Mother/teacher locus of control: impact on preschool handicapped child change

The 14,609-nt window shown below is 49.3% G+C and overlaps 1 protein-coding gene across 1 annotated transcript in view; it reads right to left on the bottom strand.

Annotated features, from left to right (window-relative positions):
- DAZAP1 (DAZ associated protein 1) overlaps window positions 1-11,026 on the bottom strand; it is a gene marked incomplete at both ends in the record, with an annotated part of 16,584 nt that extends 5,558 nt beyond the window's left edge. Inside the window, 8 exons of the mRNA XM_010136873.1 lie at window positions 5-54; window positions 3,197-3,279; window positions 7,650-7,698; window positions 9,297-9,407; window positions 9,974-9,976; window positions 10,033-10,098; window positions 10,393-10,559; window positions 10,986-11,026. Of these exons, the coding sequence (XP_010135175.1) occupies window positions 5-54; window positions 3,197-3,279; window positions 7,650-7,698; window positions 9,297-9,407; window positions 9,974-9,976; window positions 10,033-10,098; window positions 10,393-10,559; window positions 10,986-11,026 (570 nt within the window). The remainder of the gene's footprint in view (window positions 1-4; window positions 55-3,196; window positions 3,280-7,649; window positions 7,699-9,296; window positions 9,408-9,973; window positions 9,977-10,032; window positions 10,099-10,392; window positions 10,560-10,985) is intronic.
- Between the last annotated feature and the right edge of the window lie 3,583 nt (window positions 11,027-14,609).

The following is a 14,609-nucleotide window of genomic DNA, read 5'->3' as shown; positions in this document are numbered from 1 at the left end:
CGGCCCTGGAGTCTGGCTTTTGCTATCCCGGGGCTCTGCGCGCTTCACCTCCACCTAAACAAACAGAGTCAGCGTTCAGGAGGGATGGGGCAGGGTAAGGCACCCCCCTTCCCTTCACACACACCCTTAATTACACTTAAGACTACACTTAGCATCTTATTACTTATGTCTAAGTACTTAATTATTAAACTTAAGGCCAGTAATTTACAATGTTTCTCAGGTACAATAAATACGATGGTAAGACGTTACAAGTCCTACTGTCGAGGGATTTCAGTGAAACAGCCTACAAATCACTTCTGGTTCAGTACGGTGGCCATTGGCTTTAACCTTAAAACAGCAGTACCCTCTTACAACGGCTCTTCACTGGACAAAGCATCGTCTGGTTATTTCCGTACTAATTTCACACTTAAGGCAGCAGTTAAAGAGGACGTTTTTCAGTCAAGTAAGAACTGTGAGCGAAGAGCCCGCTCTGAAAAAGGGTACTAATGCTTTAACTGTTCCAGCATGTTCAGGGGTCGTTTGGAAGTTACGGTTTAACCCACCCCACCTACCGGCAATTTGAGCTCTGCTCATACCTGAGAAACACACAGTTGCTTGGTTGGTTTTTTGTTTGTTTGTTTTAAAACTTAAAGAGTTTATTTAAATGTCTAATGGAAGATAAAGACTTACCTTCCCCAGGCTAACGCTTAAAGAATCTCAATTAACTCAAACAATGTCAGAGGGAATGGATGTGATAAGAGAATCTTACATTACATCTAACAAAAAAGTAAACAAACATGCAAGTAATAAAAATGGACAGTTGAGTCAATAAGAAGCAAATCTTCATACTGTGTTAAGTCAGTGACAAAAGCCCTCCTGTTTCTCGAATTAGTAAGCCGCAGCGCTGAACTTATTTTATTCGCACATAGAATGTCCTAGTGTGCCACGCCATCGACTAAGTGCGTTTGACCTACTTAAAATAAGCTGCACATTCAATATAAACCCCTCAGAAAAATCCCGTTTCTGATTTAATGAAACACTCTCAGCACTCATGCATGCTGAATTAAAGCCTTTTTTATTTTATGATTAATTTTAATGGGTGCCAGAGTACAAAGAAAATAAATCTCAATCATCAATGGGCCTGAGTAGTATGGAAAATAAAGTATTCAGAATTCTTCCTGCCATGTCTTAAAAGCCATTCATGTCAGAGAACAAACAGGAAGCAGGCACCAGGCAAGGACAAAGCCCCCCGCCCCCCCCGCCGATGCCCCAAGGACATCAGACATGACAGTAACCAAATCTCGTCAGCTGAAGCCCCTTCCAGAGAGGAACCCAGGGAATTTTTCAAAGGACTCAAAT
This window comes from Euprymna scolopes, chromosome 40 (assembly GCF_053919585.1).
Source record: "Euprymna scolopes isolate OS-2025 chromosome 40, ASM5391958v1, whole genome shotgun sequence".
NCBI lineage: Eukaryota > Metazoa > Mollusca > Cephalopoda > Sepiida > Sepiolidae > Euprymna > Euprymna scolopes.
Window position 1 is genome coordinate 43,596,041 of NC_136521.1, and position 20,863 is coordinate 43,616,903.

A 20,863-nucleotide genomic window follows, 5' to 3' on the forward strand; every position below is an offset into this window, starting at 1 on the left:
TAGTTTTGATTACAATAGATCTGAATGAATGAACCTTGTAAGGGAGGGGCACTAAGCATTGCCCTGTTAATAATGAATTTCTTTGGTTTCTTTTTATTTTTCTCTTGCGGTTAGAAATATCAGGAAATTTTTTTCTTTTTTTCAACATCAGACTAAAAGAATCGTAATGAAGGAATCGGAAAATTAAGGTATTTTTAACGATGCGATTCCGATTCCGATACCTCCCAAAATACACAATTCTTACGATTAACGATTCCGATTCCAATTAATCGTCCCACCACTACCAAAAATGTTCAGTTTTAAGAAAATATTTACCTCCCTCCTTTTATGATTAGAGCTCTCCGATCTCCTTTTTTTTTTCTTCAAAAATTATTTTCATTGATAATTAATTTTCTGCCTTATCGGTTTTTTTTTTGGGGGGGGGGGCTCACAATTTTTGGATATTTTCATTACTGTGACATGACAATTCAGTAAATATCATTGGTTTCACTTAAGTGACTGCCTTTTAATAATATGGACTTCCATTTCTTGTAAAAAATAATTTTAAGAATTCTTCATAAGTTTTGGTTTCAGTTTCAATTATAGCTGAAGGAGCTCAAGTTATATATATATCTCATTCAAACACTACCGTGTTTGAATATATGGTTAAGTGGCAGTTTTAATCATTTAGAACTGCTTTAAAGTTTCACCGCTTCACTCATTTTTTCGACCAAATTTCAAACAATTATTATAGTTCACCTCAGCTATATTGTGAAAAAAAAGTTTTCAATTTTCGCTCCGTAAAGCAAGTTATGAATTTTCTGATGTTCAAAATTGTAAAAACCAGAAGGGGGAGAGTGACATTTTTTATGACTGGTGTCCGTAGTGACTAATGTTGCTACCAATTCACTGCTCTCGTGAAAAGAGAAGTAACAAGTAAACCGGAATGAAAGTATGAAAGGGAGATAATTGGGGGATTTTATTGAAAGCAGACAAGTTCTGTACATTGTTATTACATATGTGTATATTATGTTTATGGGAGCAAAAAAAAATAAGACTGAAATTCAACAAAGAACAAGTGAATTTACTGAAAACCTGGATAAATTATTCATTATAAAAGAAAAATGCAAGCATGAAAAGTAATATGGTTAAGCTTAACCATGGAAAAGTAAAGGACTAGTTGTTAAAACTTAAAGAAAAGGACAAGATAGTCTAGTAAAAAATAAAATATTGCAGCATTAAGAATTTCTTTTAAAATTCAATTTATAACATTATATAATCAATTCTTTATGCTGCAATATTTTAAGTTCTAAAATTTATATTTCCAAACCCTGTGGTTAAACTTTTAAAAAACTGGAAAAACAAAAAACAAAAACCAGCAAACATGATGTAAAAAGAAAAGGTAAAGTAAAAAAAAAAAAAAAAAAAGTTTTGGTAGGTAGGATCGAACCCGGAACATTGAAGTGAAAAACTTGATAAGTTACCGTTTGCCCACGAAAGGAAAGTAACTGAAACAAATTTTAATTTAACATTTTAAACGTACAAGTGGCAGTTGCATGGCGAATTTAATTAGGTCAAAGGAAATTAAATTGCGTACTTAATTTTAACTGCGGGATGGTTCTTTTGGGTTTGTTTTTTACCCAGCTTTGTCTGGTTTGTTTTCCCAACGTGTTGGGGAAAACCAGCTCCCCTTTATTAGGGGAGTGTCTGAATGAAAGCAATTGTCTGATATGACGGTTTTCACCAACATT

In 1975 the federal government legislated equality of educational opportunity to all children in the Education of Handicapped Act, Public Law 94-142. This mandate directed child development specialists to evaluate how preschool handicapped children, among others, could best be served. The two primary delivery systems, center-based and home-based, had progressively utilized the mother in roles as learner, observer, aide and teacher for the intervention process. However, neither intervention model stressed or assessed the importance of mother or teacher attitude as a variable in effecting child change;The purpose of the study was to examine the possible effects that mother and teacher attitudes had on the developmental and intellectual progress made by preschool handicapped children in a prescriptive intervention program. Specifically, did the degree to which parent/teachers perceived they were able to influence outcomes of situations (locus of control) have any impact on child change?;The study involved 80 preschool children and their mothers residing within the Area Education Agency 6 catchment area of approximately 2400 square miles in central Iowa. Fifteen home teachers employed by the Marshalltown Project, a preschool division of AEA 6, served the project families and were also considered part of the treatment in exploring child change. Children ranged in age from six months to six years with significant variation in degree and kind of handicap;Statistical data for evaluating the study were gathered from survey and observational developmental profiles; i.e., the Alpern-Boll Developmental Profile (A-B) and the Marshalltown Behavioral Developmental Profile (MBDP). Data utilized to assess intellectual status and change were obtained from the Stanford-Binet Intelligence Scale Form L-M (S-B) and the Slosson Intelligence Test for Children and Adults (SIT). Mother/teacher attitude (perception of control over outcomes) was assessed by the Rotter Internal-External Control Scale (I-E);Statistical procedures used were (a) Pearson product-moment correlation coefficient to explore the relationship between mother/teacher locus of control and developmental/intellectual child change; (b) the student's t test to examine whether within-group mean attitudes of teachers about locus of control had any effect on child change; (c) one-way analyses of variance to investigate whether mother degree of locus of control had any effect on child change; and (d) multiple regression to determine whether the combinations of several independent variables would improve the prediction of the dependent variable;No significant relationship was found to exist between mother attitude (locus of control) and child intellectual or developmental change. Pretest mother and teacher-child assessments were found to be significantly discrepant whereas posttest measures were not. No significant relationship was found to exist between teacher attitude and child intellectual change. However, teacher attitude and developmental change appeared to be significantly related.